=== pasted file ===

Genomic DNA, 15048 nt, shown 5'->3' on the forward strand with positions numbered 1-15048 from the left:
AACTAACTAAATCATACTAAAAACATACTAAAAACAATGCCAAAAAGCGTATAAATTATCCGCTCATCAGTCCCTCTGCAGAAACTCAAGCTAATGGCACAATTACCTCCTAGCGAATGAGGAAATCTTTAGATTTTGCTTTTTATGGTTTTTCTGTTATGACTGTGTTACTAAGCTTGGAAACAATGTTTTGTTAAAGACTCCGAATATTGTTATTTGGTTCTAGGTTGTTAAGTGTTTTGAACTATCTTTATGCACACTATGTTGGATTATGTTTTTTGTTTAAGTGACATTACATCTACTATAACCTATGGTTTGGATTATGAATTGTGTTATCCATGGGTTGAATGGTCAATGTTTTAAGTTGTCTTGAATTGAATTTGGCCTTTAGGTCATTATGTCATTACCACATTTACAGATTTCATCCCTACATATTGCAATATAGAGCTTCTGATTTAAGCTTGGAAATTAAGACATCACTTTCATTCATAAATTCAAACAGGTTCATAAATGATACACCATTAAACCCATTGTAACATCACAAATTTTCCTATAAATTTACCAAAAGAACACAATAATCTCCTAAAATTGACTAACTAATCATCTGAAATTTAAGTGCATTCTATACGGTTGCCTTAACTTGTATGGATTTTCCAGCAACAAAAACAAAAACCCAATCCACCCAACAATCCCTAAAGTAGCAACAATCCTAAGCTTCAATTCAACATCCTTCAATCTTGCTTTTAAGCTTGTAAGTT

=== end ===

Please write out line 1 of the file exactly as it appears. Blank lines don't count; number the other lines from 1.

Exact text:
Genomic DNA, 15048 nt, shown 5'->3' on the forward strand with positions numbered 1-15048 from the left: